• Bookmark and Share

AHA Guidelines Recognize Preeclampsia as CVD Risk Factor

Last Updated on Monday, February 28, 2011

In an unprecedented move, the American Heart Association (AHA) updated its cardiovascular disease prevention guidelines for women last month to recognize preeclampsia and other pregnancy complications as risk factors for cardiovascular diseases (CVD), such as heart attack and stroke.

According to the AHA's press release: "[W]omen with a history of preeclampsia face double the risk of stroke, heart disease and dangerous clotting in veins during the five to 15 years after pregnancy. Essentially, having pregnancy complications can now be considered equivalent to having failed a stress test."

The updated guidelines are an exciting accomplishment for the Preeclampsia Foundation, which has long advocated for the recognition of preeclampsia as an important risk marker for cardiovascular disease. The Foundation joins a list of more than 20 professional and lay organizations who endorse the report.  Executive Director Eleni Tsigas explained: “[The new guidelines] recommend a pregnancy history for all women when assessing cardiovascular risk and count preeclampsia, gestational diabetes and pregnancy induced hypertension as part of the risk scoring. Unfortunately, they do not differentiate early onset and recurrent preeclampsia as being especially high risk.  Nonetheless, it is encouraging to see that healthcare providers are being asked to include pregnancy history as an important and relevant part of a patient’s medical history.”

As “at risk” individuals, preeclampsia survivors should educate themselves about cardiovascular disease and available mechanisms for risk reduction.  Stop smoking, improve your diet, and exercise regularly.  Most importantly, always talk to your healthcare provider about your pregnancy history and how you can work together to reduce your risk for future heart disease.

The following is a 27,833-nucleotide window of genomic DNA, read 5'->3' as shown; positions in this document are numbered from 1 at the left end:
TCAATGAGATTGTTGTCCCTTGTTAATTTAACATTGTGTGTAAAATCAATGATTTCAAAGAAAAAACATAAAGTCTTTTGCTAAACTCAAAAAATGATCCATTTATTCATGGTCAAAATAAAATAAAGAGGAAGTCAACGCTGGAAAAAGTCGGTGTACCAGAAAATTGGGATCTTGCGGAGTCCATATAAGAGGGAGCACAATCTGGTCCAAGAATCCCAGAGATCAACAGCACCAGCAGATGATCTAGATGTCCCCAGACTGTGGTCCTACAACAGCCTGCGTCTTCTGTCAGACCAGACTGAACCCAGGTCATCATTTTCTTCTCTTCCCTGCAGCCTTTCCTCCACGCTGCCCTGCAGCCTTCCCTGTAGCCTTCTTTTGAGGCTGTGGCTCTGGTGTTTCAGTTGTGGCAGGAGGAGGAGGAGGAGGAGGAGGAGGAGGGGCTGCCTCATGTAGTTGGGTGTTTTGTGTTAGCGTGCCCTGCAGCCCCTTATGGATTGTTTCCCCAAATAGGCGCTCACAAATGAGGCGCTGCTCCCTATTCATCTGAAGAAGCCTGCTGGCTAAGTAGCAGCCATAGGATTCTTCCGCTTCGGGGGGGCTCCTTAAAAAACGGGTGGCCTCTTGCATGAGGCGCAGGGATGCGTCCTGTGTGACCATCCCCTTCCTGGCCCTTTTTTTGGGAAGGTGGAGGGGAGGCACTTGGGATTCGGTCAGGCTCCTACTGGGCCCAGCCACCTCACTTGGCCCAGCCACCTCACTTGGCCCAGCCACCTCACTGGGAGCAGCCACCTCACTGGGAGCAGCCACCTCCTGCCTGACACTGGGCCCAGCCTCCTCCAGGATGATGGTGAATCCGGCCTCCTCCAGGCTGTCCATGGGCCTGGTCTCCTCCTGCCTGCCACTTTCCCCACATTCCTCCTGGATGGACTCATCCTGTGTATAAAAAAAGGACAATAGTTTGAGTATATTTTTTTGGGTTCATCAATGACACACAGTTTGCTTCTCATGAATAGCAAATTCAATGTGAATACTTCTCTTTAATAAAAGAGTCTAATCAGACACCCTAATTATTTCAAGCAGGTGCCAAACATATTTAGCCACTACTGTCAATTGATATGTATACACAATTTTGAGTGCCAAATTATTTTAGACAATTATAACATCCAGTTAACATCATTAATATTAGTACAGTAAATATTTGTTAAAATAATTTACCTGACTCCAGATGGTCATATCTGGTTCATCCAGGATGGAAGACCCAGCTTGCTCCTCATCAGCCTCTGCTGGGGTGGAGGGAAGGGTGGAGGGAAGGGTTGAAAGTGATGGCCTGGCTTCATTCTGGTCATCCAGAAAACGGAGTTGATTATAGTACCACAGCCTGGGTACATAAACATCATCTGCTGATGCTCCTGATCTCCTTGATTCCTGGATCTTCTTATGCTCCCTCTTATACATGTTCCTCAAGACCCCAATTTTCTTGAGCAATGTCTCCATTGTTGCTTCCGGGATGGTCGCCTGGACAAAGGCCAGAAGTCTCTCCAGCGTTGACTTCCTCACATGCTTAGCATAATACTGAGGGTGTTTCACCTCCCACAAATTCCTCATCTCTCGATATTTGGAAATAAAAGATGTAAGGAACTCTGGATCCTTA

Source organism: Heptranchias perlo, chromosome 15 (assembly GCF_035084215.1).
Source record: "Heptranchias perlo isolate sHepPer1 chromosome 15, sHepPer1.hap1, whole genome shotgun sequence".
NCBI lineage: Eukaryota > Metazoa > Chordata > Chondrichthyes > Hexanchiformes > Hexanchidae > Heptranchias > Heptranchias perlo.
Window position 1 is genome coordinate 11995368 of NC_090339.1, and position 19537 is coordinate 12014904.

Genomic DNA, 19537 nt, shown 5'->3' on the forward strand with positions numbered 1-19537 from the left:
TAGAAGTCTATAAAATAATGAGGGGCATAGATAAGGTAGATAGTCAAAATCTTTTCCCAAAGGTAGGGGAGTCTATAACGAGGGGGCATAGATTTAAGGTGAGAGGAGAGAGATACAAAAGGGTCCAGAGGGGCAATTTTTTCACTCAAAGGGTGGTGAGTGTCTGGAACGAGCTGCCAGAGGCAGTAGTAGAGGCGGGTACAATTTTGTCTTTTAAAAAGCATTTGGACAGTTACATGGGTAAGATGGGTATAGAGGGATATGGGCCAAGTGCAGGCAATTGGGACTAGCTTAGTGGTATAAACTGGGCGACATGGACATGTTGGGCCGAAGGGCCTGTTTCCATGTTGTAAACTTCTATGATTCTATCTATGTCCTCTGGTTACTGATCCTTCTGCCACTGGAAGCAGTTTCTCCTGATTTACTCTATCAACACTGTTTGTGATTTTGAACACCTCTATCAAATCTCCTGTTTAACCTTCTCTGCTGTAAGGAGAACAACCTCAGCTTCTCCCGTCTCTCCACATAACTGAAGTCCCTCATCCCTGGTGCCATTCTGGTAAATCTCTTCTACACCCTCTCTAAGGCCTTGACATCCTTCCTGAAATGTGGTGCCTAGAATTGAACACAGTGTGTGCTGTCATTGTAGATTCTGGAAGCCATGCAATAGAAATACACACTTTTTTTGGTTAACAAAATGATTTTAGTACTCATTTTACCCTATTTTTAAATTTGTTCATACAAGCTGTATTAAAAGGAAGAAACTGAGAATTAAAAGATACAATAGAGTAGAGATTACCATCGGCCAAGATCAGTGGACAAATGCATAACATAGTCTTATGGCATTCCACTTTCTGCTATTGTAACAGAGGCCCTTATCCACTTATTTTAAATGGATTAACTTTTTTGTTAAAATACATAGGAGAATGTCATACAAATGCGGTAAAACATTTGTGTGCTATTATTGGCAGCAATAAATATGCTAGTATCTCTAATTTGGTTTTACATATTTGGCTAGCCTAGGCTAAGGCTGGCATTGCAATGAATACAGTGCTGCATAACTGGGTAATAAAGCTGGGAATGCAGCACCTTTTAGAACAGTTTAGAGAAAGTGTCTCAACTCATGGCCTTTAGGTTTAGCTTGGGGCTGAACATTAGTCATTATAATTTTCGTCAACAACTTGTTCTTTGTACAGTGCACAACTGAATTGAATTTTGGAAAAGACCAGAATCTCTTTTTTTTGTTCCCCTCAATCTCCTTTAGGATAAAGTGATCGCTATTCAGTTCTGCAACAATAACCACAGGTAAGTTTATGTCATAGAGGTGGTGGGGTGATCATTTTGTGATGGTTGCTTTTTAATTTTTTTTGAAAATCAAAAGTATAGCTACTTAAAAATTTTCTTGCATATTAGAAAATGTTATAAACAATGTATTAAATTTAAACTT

Additional information and recommendations for preeclampsia survivors can be found in the Preeclampsia Foundation’s "Preeclampsia and Heart Disease" brochure.

UPCOMING EVENTS

We’ll be Speaking Here

2016 ACOG-CDC Meeting on Maternal Safety and Mortality
Washington DC

May 15, 2016 

 

Healthy Start Coalition of Miami-Dade Prematurity Symposium
Miami, FL

May 20, 2016

 

 

11th Annual Texas Conference on Health Disparities
Ft. Worth, TX

June 9-10, 2016

 

Invite Us to Speak at Your Event

 

Preeclampsia in the News

Featured Video

What’s Happening on Twitter

Preeclampsia La preeclampsia puede afectar tu vida y la de toda tu familia. #TuVidaYLaSuya https://t.co/MyoXULDM4x
2hreplyretweetfavorite
Preeclampsia Are you the #faceofpreeclampsia? Share your story at https://t.co/gwhj1dOoGd. Any woman. Any pregnancy. #PreAM16
3hreplyretweetfavorite
Preeclampsia 500,000 babies die worldwide each year because of preeclampsia, due to preterm labor, placental abruption & other complications. #PreAM16
6hreplyretweetfavorite

Press Releases by Year

Other Resources

JOIN OUR MAILING LIST. We respect your privacy.